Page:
Tag Archives: Anxiety

My emergency toolkit for anxiety. This, too, shall pass.

The goal here is to get out of your mind when your thoughts are racing. Try these:

:: Get on the floor. Do a plank for as long as you can.

:: Do some relaxing yoga, or some intense yoga.

:: Run or exercise for as long as you need to. I’ve stayed out running/walking for 3 hours before.

:: Play a game. Disney trivia?

:: Check things off your to-do list. Just get stuff done.

:: Do before you think.

:: Listen to this. Here’s why. (In a nutshell, scientists are involved, it’s meant to slow your heart rate and induce sleep. I listened to this NONSTOP during my most recent–and worst–anxiety spell, and credit a lot of my recovery to it.)

:: Or this. Cry a bit.

:: Or THIS.

:: Write! Journal!

:: Scream. Hey, don’t knock it. It works. Use a pillow if you don’t want to freak people out.

:: Call a crisis line if you even think you might need to.

:: Slow your breathing.

:: Do some deep belly breathing or breath of fire, which is the breathing shown in this video. Also, do that meditation, it’s great.

:: Meditate. Watch your thoughts. That’s all they are.

:: This one I got from a therapist, and it isn’t that bad. Name 5 things you can see, then 5 you can feel, then 5 you can hear. Describe. Repeat.

:: Find sunshine. Bask in it.

:: Clean something.

:: Create a small, actionable goal and achieve it. Or do something for which focus is absolutely necessary, and then give yourself a treat.

:: Swear.

:: Watch intensely as the seconds go by on a clock. Count slowly. Try to sync your breathing to your counting.

:: Watch some comedy.

:: Watch Harry Potter.

:: Find some puppies and cuddle. Or just Youtube them.

:: If you like to drive, drive somewhere. Anywhere. Preferably somewhere new. Play some music. Chase a sunset.

:: Drink lots of water.

:: Ask your angels for support. Release your burdens to them. They want to help.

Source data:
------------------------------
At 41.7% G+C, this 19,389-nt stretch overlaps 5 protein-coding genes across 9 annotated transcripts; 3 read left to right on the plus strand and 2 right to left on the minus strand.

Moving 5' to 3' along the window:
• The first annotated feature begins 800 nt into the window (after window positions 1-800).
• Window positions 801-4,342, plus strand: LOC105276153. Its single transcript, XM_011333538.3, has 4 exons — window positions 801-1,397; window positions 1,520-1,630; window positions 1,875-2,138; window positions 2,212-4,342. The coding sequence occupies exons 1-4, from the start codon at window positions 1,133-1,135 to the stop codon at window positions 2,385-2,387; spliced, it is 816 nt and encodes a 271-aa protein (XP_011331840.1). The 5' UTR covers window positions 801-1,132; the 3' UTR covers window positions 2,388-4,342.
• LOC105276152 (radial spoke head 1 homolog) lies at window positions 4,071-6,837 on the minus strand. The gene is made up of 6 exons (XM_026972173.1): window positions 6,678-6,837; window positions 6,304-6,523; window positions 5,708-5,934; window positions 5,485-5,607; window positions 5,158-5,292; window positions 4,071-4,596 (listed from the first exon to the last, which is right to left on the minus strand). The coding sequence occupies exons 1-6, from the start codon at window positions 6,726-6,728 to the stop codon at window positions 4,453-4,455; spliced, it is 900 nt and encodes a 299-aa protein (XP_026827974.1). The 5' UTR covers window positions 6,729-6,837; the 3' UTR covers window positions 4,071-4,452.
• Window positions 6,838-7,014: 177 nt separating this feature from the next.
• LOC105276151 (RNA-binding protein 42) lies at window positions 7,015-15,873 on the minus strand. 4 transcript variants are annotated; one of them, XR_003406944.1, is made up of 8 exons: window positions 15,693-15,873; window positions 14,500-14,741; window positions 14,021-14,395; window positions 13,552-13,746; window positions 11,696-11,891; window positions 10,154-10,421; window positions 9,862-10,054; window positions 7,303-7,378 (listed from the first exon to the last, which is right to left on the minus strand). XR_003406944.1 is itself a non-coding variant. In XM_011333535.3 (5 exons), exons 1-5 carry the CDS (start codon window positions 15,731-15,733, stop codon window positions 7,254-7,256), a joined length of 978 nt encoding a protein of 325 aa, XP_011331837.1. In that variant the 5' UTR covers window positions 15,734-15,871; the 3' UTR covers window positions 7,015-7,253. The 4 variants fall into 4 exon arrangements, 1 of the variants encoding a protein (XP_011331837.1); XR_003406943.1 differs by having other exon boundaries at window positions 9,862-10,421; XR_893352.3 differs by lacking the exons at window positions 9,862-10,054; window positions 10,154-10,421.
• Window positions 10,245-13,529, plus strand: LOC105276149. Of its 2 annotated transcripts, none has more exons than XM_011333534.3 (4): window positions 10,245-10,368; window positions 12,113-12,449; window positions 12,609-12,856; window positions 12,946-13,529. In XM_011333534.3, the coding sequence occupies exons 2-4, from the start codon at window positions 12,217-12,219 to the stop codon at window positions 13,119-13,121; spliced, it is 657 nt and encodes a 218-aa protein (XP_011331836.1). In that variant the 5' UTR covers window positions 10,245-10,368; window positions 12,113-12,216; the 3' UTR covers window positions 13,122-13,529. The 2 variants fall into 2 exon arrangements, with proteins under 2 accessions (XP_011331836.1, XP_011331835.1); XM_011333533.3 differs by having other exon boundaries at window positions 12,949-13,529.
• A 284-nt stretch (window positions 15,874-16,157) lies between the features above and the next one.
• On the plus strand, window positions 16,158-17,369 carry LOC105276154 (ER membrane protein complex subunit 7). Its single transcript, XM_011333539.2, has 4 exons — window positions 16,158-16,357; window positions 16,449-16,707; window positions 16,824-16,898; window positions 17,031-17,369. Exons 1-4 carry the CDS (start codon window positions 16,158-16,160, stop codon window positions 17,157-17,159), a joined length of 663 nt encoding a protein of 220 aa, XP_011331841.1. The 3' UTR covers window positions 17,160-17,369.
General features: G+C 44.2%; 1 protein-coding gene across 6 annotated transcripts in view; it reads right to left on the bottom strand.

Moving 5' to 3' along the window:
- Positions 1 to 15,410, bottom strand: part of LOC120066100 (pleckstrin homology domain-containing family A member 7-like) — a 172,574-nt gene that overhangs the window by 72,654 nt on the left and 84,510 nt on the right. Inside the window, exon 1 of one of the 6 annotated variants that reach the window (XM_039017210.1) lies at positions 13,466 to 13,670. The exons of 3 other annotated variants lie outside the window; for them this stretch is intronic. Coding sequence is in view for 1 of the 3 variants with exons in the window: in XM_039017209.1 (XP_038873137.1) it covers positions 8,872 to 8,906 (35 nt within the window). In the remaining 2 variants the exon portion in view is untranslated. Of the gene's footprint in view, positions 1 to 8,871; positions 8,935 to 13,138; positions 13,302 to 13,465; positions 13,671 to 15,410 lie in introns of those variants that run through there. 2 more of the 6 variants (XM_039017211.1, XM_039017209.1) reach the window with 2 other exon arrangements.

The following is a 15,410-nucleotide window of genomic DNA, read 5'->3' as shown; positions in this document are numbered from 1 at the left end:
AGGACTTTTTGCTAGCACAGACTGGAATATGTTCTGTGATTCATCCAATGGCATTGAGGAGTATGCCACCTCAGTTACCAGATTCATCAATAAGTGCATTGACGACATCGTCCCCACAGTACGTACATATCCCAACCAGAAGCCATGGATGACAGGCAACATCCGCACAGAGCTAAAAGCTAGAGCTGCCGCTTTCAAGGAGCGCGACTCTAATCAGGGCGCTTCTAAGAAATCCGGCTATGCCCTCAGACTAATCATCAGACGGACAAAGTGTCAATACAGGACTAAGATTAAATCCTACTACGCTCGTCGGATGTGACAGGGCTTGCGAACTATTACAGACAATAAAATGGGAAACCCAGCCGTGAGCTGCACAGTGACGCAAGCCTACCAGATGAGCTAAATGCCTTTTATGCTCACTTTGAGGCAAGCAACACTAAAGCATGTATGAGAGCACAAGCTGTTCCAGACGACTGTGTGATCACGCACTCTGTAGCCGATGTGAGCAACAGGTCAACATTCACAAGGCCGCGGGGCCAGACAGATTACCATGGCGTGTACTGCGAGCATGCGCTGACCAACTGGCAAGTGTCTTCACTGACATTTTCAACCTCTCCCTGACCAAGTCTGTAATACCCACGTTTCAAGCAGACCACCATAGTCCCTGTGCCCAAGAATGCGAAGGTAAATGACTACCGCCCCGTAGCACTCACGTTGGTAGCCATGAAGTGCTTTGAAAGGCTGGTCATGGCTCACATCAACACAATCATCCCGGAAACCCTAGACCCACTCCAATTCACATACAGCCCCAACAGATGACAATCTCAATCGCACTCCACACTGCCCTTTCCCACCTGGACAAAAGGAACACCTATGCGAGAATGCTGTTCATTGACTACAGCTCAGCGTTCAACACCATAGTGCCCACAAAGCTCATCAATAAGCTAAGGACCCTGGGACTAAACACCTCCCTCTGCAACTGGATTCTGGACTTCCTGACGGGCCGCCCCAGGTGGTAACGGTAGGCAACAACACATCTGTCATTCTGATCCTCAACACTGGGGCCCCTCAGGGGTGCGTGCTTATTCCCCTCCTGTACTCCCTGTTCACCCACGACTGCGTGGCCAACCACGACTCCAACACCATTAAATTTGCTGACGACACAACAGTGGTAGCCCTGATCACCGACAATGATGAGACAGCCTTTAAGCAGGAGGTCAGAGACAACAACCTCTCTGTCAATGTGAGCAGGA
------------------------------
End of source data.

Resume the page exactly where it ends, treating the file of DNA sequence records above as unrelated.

:: Postpone your worry. Designate time for worrying, and time for relaxation. Create strict timeframes. That way, you can rest assured that if something needs worrying about, you’ll get to it.

:: See a therapist.

:: Read and learn about relaxation and thought control.

:: Do something that scares you a little bit (but would be good for you), like an open mic, for example. The adrenaline will get you RIGHT out of your current cycle. Sometimes even just thinking about realistically doing this is enough to break the pattern.

:: Cry it out. All of it. Watch some sad movies, if that helps.

:: Give yourself somewhere to go, something to do or collaborate on, and someone to report back to.

:: Paint.

:: Play guitar, or other instrument.

:: Climb a mountain.

:: Watch children be children. Or sing. (This is another one I’m so thankful to have found. The song is about 3/4 way through.)

:: Read this.

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Create Sacred Space Around Every Moment

When I’m getting anxious about something I have to do (and should do, like, probably NOW), but I don’t want to do it… I just get real with myself that I’m not going to.

Let’s say it’s 2:15pm and I’ve got to weed the garden, but I’m really comfortable and I don’t want to move. My thoughts go wild, I make excuses, and I resent whomever I decide to blame that day.

Weeellll… I’m starting to get into the habit of telling myself: “It’s okay. Take the next 5 minutes to just lay here. Don’t worry about anything. Just sit still, let yourself fall into oblivion. Don’t feel guilty about anything–it’ll be over sooner than you think. No one is going to wonder where you are or what you’re doing. You’re safe right now. In 5 minutes, see how you feel, and make another decision then.”

Feel the quiet of those 5 minutes. How much you can actually savour each second if you try. How slowly a minute goes by, and how healing it can be when it is yours, and yours only.

It’s also helpful to pinpoint who you are trying to please in forcing yourself to take action. Are you doing it for yourself or for someone else? If it’s for someone else, are you attaching any of your (inherent) worthiness to the task’s completion? Bad, bad. Don’t do that! If it’s for yourself, are you riding yourself too hard? Is your intuition trying to steer you in a different direction? Or do you just need to watch an episode of The New Girl (love) and you’ll be good to go?

We spend so much of our time worrying about and dreading what we have to do that it just ends up wasted. You get nothing done, and you feel like crap.

I say:

It’s okay to procrastinate, but at least let yourself rejuvenate during that time. When you’re ready, take a moment to clarify your motives and, if needed, alter your direction.

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